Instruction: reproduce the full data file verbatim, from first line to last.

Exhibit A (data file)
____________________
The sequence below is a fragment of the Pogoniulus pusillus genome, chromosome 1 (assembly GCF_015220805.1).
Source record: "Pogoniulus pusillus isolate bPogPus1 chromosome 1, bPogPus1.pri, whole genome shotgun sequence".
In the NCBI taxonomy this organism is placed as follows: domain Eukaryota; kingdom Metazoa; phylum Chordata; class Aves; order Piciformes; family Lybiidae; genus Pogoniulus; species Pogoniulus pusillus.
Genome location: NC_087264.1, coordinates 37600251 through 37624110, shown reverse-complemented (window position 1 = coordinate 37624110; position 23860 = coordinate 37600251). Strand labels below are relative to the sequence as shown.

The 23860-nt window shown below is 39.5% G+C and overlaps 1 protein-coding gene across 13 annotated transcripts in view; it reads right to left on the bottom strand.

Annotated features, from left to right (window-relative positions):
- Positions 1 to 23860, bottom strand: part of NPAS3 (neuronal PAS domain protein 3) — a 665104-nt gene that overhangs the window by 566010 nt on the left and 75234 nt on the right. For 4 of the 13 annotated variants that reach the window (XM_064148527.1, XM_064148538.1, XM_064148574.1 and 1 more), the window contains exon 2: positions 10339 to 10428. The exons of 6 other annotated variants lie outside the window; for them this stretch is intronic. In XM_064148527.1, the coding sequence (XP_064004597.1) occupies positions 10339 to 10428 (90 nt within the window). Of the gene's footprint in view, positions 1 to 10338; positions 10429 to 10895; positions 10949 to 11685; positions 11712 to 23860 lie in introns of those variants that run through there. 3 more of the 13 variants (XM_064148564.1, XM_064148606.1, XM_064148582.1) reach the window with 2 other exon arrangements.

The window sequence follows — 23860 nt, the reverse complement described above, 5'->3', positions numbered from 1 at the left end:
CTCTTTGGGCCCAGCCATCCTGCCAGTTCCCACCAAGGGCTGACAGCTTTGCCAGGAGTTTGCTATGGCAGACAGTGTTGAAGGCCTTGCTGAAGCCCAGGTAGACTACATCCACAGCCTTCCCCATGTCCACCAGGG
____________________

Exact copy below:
The sequence below is a fragment of the Pogoniulus pusillus genome, chromosome 1 (assembly GCF_015220805.1).
Source record: "Pogoniulus pusillus isolate bPogPus1 chromosome 1, bPogPus1.pri, whole genome shotgun sequence".
In the NCBI taxonomy this organism is placed as follows: domain Eukaryota; kingdom Metazoa; phylum Chordata; class Aves; order Piciformes; family Lybiidae; genus Pogoniulus; species Pogoniulus pusillus.
Genome location: NC_087264.1, coordinates 37600251 through 37624110, shown reverse-complemented (window position 1 = coordinate 37624110; position 23860 = coordinate 37600251). Strand labels below are relative to the sequence as shown.

The 23860-nt window shown below is 39.5% G+C and overlaps 1 protein-coding gene across 13 annotated transcripts in view; it reads right to left on the bottom strand.

Annotated features, from left to right (window-relative positions):
- Positions 1 to 23860, bottom strand: part of NPAS3 (neuronal PAS domain protein 3) — a 665104-nt gene that overhangs the window by 566010 nt on the left and 75234 nt on the right. For 4 of the 13 annotated variants that reach the window (XM_064148527.1, XM_064148538.1, XM_064148574.1 and 1 more), the window contains exon 2: positions 10339 to 10428. The exons of 6 other annotated variants lie outside the window; for them this stretch is intronic. In XM_064148527.1, the coding sequence (XP_064004597.1) occupies positions 10339 to 10428 (90 nt within the window). Of the gene's footprint in view, positions 1 to 10338; positions 10429 to 10895; positions 10949 to 11685; positions 11712 to 23860 lie in introns of those variants that run through there. 3 more of the 13 variants (XM_064148564.1, XM_064148606.1, XM_064148582.1) reach the window with 2 other exon arrangements.

The window sequence follows — 23860 nt, the reverse complement described above, 5'->3', positions numbered from 1 at the left end:
CTCTTTGGGCCCAGCCATCCTGCCAGTTCCCACCAAGGGCTGACAGCTTTGCCAGGAGTTTGCTATGGCAGACAGTGTTGAAGGCCTTGCTGAAGCCCAGGTAGACTACATCCACAGCCTTCCCCATGTCCACCAGGG